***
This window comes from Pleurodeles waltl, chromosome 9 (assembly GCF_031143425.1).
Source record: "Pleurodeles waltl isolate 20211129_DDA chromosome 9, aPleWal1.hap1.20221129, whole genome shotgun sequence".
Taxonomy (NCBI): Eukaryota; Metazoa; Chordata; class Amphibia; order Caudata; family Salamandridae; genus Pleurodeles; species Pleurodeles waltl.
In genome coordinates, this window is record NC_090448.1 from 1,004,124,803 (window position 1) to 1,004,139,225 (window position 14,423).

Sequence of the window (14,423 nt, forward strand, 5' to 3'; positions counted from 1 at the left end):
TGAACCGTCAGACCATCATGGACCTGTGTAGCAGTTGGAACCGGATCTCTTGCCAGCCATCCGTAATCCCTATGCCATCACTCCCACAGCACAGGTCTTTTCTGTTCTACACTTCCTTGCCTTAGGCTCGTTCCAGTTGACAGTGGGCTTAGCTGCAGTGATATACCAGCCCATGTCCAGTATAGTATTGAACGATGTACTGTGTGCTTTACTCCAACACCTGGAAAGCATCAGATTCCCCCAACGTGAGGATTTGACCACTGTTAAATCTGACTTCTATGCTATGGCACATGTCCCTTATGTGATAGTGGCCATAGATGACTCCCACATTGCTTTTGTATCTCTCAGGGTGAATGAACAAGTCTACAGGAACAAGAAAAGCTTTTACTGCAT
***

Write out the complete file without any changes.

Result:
This window comes from Pleurodeles waltl, chromosome 9 (assembly GCF_031143425.1).
Source record: "Pleurodeles waltl isolate 20211129_DDA chromosome 9, aPleWal1.hap1.20221129, whole genome shotgun sequence".
Taxonomy (NCBI): Eukaryota; Metazoa; Chordata; class Amphibia; order Caudata; family Salamandridae; genus Pleurodeles; species Pleurodeles waltl.
In genome coordinates, this window is record NC_090448.1 from 1,004,124,803 (window position 1) to 1,004,139,225 (window position 14,423).

Sequence of the window (14,423 nt, forward strand, 5' to 3'; positions counted from 1 at the left end):
TGAACCGTCAGACCATCATGGACCTGTGTAGCAGTTGGAACCGGATCTCTTGCCAGCCATCCGTAATCCCTATGCCATCACTCCCACAGCACAGGTCTTTTCTGTTCTACACTTCCTTGCCTTAGGCTCGTTCCAGTTGACAGTGGGCTTAGCTGCAGTGATATACCAGCCCATGTCCAGTATAGTATTGAACGATGTACTGTGTGCTTTACTCCAACACCTGGAAAGCATCAGATTCCCCCAACGTGAGGATTTGACCACTGTTAAATCTGACTTCTATGCTATGGCACATGTCCCTTATGTGATAGTGGCCATAGATGACTCCCACATTGCTTTTGTATCTCTCAGGGTGAATGAACAAGTCTACAGGAACAAGAAAAGCTTTTACTGCAT